Find {eq}f(x) {/eq} given {eq}\displaystyle f''(x) = 2 + \cos (x), f(9) = -1, f(\frac {\pi}{2}) = 0 {/eq}.


Find {eq}f(x) {/eq} given {eq}\displaystyle f''(x) = 2 + \cos (x), f(9) = -1, f(\frac {\pi}{2}) = 0 {/eq}.

Indefinite Integral of a Real-Valued Function:

Let {eq}\displaystyle f {/eq} be a real-valued function of {eq}\displaystyle x {/eq}. If there exists a function {eq}\displaystyle F {/eq} such that {eq}\displaystyle f\left( x \right) = F'\left( x \right),\,\,\,\forall \,\,\,x {/eq} then {eq}\displaystyle F {/eq} is said to be an antiderivative of {eq}\displaystyle f {/eq}. The general form, i.e. {eq}\displaystyle F(x)+C {/eq}, where {eq}\displaystyle C {/eq} is any integration constant (independent of {eq}\displaystyle x {/eq}), is called an indefinite integral of {eq}\displaystyle f {/eq} and it is usually denoted by {eq}\displaystyle \int_{}^{} {} f\left( x \right)dx = F\left( x \right) + C {/eq}.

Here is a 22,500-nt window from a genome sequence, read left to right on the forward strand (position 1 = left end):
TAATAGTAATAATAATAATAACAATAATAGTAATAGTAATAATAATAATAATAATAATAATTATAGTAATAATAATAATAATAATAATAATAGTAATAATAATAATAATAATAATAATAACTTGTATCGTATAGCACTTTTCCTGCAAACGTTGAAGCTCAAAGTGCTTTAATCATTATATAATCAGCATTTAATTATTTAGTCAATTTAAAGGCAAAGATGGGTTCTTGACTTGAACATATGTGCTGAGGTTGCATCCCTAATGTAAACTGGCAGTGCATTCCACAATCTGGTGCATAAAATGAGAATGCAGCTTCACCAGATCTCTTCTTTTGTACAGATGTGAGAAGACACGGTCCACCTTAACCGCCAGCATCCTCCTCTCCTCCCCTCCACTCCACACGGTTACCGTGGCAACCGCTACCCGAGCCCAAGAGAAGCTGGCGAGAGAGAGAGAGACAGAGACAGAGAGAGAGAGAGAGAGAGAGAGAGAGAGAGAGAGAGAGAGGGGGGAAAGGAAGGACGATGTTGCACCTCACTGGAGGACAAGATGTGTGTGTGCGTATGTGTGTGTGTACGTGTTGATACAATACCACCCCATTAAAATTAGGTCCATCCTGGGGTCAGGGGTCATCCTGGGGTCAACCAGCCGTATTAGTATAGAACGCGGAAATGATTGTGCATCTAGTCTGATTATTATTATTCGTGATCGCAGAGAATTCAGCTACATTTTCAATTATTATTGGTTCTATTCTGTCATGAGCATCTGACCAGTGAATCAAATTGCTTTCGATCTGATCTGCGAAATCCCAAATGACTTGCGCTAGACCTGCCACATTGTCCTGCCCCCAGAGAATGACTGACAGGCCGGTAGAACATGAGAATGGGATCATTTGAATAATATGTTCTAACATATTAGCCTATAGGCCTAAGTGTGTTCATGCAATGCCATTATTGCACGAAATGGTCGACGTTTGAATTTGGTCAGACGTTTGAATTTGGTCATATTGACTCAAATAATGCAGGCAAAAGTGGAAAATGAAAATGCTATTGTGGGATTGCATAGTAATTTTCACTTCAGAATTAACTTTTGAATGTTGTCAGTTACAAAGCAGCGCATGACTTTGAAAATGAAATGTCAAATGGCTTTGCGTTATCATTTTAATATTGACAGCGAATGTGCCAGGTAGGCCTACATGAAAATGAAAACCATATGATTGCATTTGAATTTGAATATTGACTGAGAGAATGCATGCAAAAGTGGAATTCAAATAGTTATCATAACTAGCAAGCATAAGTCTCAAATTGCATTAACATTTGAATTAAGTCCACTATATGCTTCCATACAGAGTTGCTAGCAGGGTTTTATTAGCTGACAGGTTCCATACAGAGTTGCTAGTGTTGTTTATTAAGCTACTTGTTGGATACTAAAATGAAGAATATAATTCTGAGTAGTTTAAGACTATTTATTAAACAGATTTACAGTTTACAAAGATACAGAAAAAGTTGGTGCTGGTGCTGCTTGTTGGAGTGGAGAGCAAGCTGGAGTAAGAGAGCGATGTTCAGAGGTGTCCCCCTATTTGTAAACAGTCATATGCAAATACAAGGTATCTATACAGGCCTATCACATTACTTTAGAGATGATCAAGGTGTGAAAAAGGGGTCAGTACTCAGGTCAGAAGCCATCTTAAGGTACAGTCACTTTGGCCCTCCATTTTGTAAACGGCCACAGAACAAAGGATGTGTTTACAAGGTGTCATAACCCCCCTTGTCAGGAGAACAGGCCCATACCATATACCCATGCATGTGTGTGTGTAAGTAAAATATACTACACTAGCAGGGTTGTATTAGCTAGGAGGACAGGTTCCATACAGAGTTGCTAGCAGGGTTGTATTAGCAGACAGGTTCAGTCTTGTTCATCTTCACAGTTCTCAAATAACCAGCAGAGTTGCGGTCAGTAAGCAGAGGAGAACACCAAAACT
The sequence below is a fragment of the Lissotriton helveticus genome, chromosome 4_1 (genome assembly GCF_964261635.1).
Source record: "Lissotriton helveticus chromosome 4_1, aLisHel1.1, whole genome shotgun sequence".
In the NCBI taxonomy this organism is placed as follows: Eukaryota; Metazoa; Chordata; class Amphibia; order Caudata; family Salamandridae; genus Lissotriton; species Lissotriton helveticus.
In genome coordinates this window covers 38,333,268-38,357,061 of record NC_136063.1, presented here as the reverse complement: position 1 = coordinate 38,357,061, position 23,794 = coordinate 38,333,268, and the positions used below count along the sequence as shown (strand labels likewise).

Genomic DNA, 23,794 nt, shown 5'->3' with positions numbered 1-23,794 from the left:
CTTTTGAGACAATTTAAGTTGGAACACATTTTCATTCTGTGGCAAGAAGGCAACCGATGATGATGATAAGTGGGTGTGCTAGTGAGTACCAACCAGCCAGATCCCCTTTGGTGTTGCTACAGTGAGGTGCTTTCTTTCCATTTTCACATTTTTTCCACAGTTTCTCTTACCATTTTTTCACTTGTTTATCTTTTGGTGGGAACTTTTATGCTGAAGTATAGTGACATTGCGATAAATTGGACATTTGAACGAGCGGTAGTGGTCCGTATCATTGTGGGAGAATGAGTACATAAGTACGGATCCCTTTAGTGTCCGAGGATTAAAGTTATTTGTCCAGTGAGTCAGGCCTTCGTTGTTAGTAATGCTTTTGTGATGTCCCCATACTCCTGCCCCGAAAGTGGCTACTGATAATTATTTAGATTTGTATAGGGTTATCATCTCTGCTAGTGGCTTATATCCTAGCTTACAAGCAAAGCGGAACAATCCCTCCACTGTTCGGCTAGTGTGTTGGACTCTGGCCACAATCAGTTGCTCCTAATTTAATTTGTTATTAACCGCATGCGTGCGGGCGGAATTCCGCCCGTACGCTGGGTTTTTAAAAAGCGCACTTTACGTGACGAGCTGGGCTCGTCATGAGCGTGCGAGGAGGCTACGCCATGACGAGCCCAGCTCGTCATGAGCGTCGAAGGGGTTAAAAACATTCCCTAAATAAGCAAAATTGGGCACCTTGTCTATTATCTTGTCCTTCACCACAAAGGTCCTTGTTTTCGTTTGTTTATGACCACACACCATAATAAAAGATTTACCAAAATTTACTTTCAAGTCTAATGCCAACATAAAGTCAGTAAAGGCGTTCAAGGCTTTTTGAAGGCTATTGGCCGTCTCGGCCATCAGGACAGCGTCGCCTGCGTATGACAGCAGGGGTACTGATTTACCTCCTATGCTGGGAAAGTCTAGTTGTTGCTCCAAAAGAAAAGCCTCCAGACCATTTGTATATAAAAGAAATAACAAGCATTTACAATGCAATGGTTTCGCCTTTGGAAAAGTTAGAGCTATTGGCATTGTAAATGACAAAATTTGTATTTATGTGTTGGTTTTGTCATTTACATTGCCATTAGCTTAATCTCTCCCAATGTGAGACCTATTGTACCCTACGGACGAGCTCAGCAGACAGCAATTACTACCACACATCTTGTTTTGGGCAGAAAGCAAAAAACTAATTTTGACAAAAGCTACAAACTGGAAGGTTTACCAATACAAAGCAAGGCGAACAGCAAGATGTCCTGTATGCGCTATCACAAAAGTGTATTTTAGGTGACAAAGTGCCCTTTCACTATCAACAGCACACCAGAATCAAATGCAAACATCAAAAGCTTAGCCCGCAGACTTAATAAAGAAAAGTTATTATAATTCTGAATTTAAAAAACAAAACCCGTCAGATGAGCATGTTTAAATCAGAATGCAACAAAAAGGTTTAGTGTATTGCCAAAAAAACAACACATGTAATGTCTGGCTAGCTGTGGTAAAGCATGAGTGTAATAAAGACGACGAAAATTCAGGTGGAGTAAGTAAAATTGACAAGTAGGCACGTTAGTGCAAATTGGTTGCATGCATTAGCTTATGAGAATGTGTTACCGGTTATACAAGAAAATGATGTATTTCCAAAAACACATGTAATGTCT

Answer and Explanation: 1

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Given that {eq}\displaystyle f''(x) = 2 + \cos (x) {/eq}.

Integrating, we get

{eq}\displaystyle \begin{align} & \int_{}^{} {f''\left( x...

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Indefinite Integrals as Anti Derivatives


Chapter 12 / Lesson 11

Indefinite integrals, an integral of the integrand which does not have upper or lower limits, can be used to identify individual points at specific times. Learn more about the fundamental theorem, use of antiderivatives, and indefinite integrals through examples in this lesson.

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